At the very start of his presidential campaign, Mr Trump attracted a storm of criticism for saying Mexico was sending “rapists” over the border. “When Mexico sends its people, they’re not sending their best,” he said in June 2015. “They’re sending people that have lots of problems… They’re bringing drugs. They’re bringing crime. They’re rapists.”
As candidate and president, he has long cited the predations of MS-13, a gang with roots in central America, as one reason for his tough approach to migration.
Republicans fear a voter backlash at November’s mid-term elections if the separations issue is not solved. But even if they pass an immigration bill in the House it is likely to stall in the Senate, where Democrats oppose Mr Trump’s hardline stance and, particularly, his desire for a border wall between the US and Mexico.
On Tuesday, members of Congress met with the president to discuss how to move forward, and party leaders scrambled to draw up a revised version of their broader immigration plans that would keep children in detention longer than currently permitted – but together with their families.
The major change unveiled on Tuesday would relax rules limiting the amount of time children can be held to 20 days, and allow them to be detained indefinitely with their parents.
Only one of the two Republican bills would create a path to citizenship for migrants brought to the US illegally as children – the so-called “dreamers”. The Deferred Action for Childhood Arrivals scheme is now being phased out and Mr Trump has called on Congress to create new protections for dreamers.
Also on Tuesday, a paediatrician based in Colorado posted a Facebook message describing the “trauma” suffered by three young children separated from their parents, who she said had been detained by authorities.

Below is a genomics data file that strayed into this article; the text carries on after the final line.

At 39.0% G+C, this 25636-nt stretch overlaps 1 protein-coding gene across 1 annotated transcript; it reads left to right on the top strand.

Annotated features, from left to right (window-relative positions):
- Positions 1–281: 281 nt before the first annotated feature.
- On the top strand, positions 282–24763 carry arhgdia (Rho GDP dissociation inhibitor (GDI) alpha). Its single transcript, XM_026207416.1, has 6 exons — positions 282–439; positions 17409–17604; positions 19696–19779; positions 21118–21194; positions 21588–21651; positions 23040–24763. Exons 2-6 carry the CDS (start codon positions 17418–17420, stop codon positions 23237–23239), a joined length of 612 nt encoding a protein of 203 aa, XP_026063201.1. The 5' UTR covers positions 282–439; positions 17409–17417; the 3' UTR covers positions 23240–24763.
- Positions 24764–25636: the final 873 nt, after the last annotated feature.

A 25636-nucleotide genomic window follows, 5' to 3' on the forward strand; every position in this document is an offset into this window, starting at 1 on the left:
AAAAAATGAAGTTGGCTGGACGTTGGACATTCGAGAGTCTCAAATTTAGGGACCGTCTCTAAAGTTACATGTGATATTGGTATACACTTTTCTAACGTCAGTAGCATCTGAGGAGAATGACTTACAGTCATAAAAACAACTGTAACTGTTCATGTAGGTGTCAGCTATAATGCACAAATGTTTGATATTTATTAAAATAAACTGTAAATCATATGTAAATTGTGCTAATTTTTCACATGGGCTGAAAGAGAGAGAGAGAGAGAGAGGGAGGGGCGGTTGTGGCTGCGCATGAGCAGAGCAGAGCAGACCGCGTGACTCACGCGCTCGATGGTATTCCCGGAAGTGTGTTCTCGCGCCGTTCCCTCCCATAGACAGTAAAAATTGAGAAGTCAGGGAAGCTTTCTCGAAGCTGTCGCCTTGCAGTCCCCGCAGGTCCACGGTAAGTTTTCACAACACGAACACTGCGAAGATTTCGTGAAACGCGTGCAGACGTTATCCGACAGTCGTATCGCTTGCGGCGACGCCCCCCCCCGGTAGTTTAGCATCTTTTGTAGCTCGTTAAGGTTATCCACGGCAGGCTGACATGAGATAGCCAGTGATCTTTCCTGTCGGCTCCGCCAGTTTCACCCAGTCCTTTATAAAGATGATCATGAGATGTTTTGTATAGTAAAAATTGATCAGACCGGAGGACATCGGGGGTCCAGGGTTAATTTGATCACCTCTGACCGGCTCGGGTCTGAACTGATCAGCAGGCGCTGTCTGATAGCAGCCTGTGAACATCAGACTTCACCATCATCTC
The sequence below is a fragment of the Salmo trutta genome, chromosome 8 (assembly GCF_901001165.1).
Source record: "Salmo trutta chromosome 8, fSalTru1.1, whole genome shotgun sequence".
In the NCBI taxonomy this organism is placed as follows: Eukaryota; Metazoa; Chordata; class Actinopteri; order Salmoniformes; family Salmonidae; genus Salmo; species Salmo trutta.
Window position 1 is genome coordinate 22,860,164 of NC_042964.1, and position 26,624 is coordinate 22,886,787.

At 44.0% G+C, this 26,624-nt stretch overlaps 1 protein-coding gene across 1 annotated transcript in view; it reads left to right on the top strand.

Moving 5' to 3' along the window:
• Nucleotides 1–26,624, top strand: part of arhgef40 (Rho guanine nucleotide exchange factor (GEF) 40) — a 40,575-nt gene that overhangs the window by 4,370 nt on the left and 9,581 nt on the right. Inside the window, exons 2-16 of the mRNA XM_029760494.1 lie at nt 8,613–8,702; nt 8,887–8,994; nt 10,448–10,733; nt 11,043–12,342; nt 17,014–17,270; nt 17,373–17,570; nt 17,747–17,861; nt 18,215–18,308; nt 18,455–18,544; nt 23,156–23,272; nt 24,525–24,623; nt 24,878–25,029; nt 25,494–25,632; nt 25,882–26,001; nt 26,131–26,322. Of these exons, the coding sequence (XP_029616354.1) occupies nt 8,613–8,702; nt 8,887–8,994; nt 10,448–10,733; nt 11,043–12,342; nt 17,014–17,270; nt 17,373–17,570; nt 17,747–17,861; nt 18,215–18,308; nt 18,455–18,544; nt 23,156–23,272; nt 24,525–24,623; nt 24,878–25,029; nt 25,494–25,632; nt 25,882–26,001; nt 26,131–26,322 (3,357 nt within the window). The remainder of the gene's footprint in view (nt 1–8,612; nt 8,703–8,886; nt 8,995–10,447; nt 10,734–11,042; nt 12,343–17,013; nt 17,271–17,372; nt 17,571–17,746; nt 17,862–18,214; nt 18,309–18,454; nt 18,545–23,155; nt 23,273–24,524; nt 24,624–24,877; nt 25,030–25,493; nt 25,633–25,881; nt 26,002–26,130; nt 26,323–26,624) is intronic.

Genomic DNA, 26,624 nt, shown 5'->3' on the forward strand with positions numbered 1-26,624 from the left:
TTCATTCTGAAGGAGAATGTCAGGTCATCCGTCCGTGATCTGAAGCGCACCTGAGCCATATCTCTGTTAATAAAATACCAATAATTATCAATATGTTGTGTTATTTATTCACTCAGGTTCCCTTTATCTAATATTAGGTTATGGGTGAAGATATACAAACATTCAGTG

Dr Tara Neubrand, of Denver, said: “These children, in all cases, clung so tightly, and so completely, to their foster mothers, both in the emergency department and at home, that they were literally unable to be put down.
“They didn’t explore the world, they were terrified that their world would be broken for a second time. Their trauma, and the direct effect it was having on their development, was obvious.
“One foster mother told me that she couldn’t figure out how to bathe the little girl properly. Since she would scream every time she tried to leave her or put her down, she couldn’t safely get her into the bathtub.
“These were experienced foster families. They understood and had dealt with traumatised children in the past. This was not new territory for them. What they hadn’t dealt with was the complete lack of a timeline or plan for reconciliation.”
Trump administration officials have admitted they do not yet have a plan for bringing separated families back together.
Mr Wagner, the DHS acting assistant secretary, said: “We’re still working through the experience of reunifying kids with their parents after adjudication [of their cases].”
Dr Neubrand admitted she could not “independently verify” the information given to her by the foster parents.
Additional reporting by agencies
Join our new commenting forum
Join thought-provoking conversations, follow other Independent readers and see their replies